breakfast with clams or oysters
pried right out of the shell. They
wilf tell you that nothing makes
you feel better than fish on a cold
Salmon a Winter Favorite
" Our Friday fish is especially tov
portant in winter when we are apt
to eat too much meat. Agd scj
LEGOE-HYBE WILL BE
70 PENDLETON MEETINC
Head of Federal Farm Board Plan
tw Be At College Eiten
; s'on Gathering
j W'heat fan-ufs of Oregon are to
have cportujfcy on August 9 to hcur
first hand lh3 ideas of the federal
fam board leaden oil the present
and future ma;k.!t outlook for wheat
the world aw. On that data Secre
tary Arthur Hyde of the depart
ment of agriculture and hairm&n
Alexander Legge of the farm board
will address a meeting of farmers,
bankers and college extension men
,iThe Pendleton meeting and ont
in Spokane are the only two sched
uled in the Pacific northwest ' by
the farm leaders who are starting
on a tour of the far west ty the in
terests of farm marketing. Ar
rangements for the Oregon meetinj
were mad by the federal extension
service through Paul V. Maris, " k.
ector 0f butnsion at 0. a. 0.
4 . "
Spending many million
nirten Hunclrtd Men Given En,
Secretary of Commerce Lamon
announced last fall that seven bil
lion dollars would be spent in 1330
on construction and maintenance oi
public works and public utilities.
This 0ught to help unemployment
In the Oregon district, for - extcn-
'pa of. generalina ! '
Kvt ajiriAiinnieiy mueii niimur
dollars is being expended by estab
Fished electric liirht and nower com-
jpanies, giving employment to mort
than thirteen hundred men on new
Will Vi.it Yellow.to
Oscar Renick and family will load
up their Oldamobile and will toke
off on a trip to Yellowstone Na
tional Tark. They expect to be
gone a matter of two weeks and will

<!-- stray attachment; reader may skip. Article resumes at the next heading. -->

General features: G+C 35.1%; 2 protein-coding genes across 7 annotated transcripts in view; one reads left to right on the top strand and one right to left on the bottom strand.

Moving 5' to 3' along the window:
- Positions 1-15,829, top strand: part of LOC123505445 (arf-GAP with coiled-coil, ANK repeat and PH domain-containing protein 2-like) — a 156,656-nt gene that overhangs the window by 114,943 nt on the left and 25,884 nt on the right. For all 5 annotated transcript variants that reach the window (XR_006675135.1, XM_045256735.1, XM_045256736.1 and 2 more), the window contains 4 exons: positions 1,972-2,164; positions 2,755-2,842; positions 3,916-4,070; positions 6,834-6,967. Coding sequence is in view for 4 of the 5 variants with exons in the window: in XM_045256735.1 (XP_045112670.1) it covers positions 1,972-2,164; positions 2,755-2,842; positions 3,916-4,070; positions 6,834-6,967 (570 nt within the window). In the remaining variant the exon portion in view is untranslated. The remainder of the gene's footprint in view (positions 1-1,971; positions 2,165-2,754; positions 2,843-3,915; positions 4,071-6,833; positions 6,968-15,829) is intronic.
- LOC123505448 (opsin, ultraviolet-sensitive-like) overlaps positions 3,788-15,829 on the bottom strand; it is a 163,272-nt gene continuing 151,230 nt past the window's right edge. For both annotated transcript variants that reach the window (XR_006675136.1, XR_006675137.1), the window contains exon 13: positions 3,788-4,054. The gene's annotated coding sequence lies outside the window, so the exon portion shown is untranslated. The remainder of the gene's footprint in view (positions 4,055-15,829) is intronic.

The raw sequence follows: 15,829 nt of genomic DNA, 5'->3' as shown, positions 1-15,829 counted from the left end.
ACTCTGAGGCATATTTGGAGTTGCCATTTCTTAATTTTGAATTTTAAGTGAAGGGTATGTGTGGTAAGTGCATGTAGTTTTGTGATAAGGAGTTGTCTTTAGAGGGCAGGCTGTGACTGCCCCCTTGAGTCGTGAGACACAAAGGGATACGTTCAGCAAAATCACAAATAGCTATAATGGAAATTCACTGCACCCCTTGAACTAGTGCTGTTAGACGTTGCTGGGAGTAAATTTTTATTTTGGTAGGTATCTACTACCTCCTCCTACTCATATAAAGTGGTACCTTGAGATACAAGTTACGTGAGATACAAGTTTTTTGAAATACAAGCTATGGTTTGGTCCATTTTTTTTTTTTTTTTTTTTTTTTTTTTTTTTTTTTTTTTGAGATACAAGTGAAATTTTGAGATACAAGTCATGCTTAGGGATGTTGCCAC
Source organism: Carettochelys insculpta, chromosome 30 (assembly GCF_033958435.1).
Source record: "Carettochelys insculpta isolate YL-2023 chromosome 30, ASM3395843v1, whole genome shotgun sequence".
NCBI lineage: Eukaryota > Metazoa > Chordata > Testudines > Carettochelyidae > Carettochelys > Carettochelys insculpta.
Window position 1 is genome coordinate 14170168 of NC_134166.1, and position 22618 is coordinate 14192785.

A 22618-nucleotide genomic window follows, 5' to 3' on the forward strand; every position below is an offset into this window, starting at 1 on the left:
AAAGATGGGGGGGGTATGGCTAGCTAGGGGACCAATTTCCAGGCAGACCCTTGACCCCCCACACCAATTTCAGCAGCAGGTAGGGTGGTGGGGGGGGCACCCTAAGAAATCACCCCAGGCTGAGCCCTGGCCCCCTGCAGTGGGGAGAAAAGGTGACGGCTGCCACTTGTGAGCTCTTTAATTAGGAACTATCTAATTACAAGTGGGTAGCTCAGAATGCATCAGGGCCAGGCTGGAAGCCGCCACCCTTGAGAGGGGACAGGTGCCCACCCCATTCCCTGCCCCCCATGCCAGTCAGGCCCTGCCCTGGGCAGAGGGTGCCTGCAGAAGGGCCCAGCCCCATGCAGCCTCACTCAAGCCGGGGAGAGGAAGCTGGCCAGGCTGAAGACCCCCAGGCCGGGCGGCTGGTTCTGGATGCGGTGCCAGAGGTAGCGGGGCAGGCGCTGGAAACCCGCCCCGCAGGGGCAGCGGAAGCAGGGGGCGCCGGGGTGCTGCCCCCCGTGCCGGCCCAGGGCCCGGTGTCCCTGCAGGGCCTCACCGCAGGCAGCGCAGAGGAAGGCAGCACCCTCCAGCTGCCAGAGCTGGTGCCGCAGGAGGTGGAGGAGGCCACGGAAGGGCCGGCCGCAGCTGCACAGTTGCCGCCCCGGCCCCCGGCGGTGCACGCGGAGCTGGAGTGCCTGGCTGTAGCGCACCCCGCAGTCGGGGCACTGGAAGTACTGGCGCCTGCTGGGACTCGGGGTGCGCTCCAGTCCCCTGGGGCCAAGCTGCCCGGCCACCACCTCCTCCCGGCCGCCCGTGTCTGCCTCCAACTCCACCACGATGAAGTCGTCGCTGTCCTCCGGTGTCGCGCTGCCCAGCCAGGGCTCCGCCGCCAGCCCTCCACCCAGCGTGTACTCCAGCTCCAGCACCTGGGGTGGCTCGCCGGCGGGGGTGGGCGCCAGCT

visit other parts while away. During
Oscar's absence the Tuin-A-Lum
lumber yard will be in charge of a
man from The Dalles office of the
Mrs. Marcus Shearer has a paintor
at work decorating the woodwork in
the rooms of the Maupin hotel. All
woodwork will be given a coat of
varnish and when the work has been
completed tho rooms will fhine like
a nigger's heel on a dusty road.
of the best winter fish is salmon-
warm in color and adapted to nour
ishing hot combinations. Here is a
recipe for a corking Stamn's Pit
made as a fisherman s wite makes
Saute one small onion h two
tablespoons butter for a few min
utes, then add one and one-half
tablespoons flour, and one cup milk
slowly, making a white sauce. . Put
alternate layers of salmon and mush
rooms into a buttered baking dish,
using a seven and one-half ounce
can of salmon and a four-ounce can
of mushrooms. Pour sauce over.
Meanwhile have four potatoes
boiled, drained, mashed and sea
soned with two tablespoons butter,
four tablespoons hot milk, salt and
pepper. Pile them lightly on top
of the fish mixture. Bake In a hot
area uatfl brown
0. S, C. Plans Hen House
for Central and East Ore.
Blue Print Available at Agent'
Offiee, Together With all
' Probable Coit
The 0. S. A. C. 400-hen laying
house has been modified to meet
Central and Eantern Oregon condi
tion with the object in mind of meet
ing the cold f weather and warm
- Cel-o-glass covered frames have
been provided as a means of closing
the front. When not in use these
frames slide down between the inner
and outer walls of the front where
they are protected from the intense
summer heat as well as from de
struction by the fowls.
Double walls and a false ceiling
are provided which will enable straw
or saw dust to be placed between
the roof and ceiling for insulation
purposes. The double wall3 will al
so make better insulation. This will
provide a warmer house in winter
and cooler house in summer.
CAMP LIMBERLOST OPENS
, A' LOST LOKE SUNDAY
Sectional Boy Scout Summer Camp
for Which 61 Scout Have
W. W. Belcher, secctional.. Scout
executive, was in Maupin a slum
time Tuesday while on his way home
from Camp Ringwaak, the Boy Scou.
camp held at Scout Lake , during
July. - f
Mr. Belcher etated that Cam,
I :mberlost, at Lost Lake, w.U opei
Ji Sunday next with regu'r i:t n.
r -inhering 0 .... Swimming an J wau-.
turk will. ! tne of the fcalur.
; i inl thin., voar spH a.
lidmund (Bo) Wilson a..d Ralp:
iCaioor, Jr., fire two of the Maupi.
Scouts who are planning on a;ien-f
jng Limberlost during ' the firs
period. " .
UK) MUCH SPEED CO I IT.
California People Ruin Cadillac C
on Criterion Hill "
A Cadillac car driven by Califoi
nia people, ran into a bank on tht
Criterion hill near the Hunt ranc.
Saturday afternoon .turned ovei
three times and sustained a runined
top, smashed wheels and fenders
and a twisted frame. The occupants
of the car were thrown out, three
of them being badly bruised and
Mrs. Sam B, Cohen, Los Angels,
sustained a broken wrist and frac
tured hip; Miss Hortense Cohen, Ox
nard, and Miss Charlotte Cohen,
Ventura, each received " severe
bruises and a young son of Mrs. Co